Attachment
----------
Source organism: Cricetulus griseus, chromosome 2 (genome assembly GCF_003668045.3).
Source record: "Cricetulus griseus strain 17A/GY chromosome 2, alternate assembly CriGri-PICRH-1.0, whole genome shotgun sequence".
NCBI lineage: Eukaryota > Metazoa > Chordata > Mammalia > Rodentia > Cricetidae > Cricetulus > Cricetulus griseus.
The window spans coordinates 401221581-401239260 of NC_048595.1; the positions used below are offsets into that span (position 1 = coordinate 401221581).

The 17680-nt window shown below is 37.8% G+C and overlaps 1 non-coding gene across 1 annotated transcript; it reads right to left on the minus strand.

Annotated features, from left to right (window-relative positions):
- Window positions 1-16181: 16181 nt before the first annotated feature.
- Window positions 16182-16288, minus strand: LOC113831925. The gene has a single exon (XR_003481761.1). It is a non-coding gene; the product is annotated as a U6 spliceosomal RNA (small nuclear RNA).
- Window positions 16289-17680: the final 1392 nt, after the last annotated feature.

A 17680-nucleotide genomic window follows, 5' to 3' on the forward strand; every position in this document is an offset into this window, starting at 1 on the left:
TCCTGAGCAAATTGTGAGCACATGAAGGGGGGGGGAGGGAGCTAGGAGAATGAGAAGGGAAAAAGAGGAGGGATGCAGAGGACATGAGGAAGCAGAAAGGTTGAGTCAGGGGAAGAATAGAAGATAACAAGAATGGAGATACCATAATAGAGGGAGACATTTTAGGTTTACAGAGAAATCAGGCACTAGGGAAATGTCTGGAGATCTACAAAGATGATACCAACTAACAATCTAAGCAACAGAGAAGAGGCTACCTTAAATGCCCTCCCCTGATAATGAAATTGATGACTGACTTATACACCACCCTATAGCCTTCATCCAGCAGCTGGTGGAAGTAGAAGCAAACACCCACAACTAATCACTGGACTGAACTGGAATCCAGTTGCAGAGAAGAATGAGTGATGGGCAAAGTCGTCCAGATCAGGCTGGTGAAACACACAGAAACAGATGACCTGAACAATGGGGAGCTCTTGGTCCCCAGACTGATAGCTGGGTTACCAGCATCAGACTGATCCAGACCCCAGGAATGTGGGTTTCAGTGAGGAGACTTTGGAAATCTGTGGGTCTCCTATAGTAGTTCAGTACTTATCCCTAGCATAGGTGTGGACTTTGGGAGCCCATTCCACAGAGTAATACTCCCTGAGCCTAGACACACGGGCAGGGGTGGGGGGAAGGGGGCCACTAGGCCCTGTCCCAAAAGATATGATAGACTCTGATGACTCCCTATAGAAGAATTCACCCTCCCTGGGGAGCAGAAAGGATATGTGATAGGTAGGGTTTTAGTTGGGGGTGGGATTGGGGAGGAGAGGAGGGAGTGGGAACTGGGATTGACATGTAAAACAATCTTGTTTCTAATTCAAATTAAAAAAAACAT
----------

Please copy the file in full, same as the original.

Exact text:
Source organism: Cricetulus griseus, chromosome 2 (genome assembly GCF_003668045.3).
Source record: "Cricetulus griseus strain 17A/GY chromosome 2, alternate assembly CriGri-PICRH-1.0, whole genome shotgun sequence".
NCBI lineage: Eukaryota > Metazoa > Chordata > Mammalia > Rodentia > Cricetidae > Cricetulus > Cricetulus griseus.
The window spans coordinates 401221581-401239260 of NC_048595.1; the positions used below are offsets into that span (position 1 = coordinate 401221581).

The 17680-nt window shown below is 37.8% G+C and overlaps 1 non-coding gene across 1 annotated transcript; it reads right to left on the minus strand.

Annotated features, from left to right (window-relative positions):
- Window positions 1-16181: 16181 nt before the first annotated feature.
- Window positions 16182-16288, minus strand: LOC113831925. The gene has a single exon (XR_003481761.1). It is a non-coding gene; the product is annotated as a U6 spliceosomal RNA (small nuclear RNA).
- Window positions 16289-17680: the final 1392 nt, after the last annotated feature.

A 17680-nucleotide genomic window follows, 5' to 3' on the forward strand; every position in this document is an offset into this window, starting at 1 on the left:
TCCTGAGCAAATTGTGAGCACATGAAGGGGGGGGGAGGGAGCTAGGAGAATGAGAAGGGAAAAAGAGGAGGGATGCAGAGGACATGAGGAAGCAGAAAGGTTGAGTCAGGGGAAGAATAGAAGATAACAAGAATGGAGATACCATAATAGAGGGAGACATTTTAGGTTTACAGAGAAATCAGGCACTAGGGAAATGTCTGGAGATCTACAAAGATGATACCAACTAACAATCTAAGCAACAGAGAAGAGGCTACCTTAAATGCCCTCCCCTGATAATGAAATTGATGACTGACTTATACACCACCCTATAGCCTTCATCCAGCAGCTGGTGGAAGTAGAAGCAAACACCCACAACTAATCACTGGACTGAACTGGAATCCAGTTGCAGAGAAGAATGAGTGATGGGCAAAGTCGTCCAGATCAGGCTGGTGAAACACACAGAAACAGATGACCTGAACAATGGGGAGCTCTTGGTCCCCAGACTGATAGCTGGGTTACCAGCATCAGACTGATCCAGACCCCAGGAATGTGGGTTTCAGTGAGGAGACTTTGGAAATCTGTGGGTCTCCTATAGTAGTTCAGTACTTATCCCTAGCATAGGTGTGGACTTTGGGAGCCCATTCCACAGAGTAATACTCCCTGAGCCTAGACACACGGGCAGGGGTGGGGGGAAGGGGGCCACTAGGCCCTGTCCCAAAAGATATGATAGACTCTGATGACTCCCTATAGAAGAATTCACCCTCCCTGGGGAGCAGAAAGGATATGTGATAGGTAGGGTTTTAGTTGGGGGTGGGATTGGGGAGGAGAGGAGGGAGTGGGAACTGGGATTGACATGTAAAACAATCTTGTTTCTAATTCAAATTAAAAAAAACAT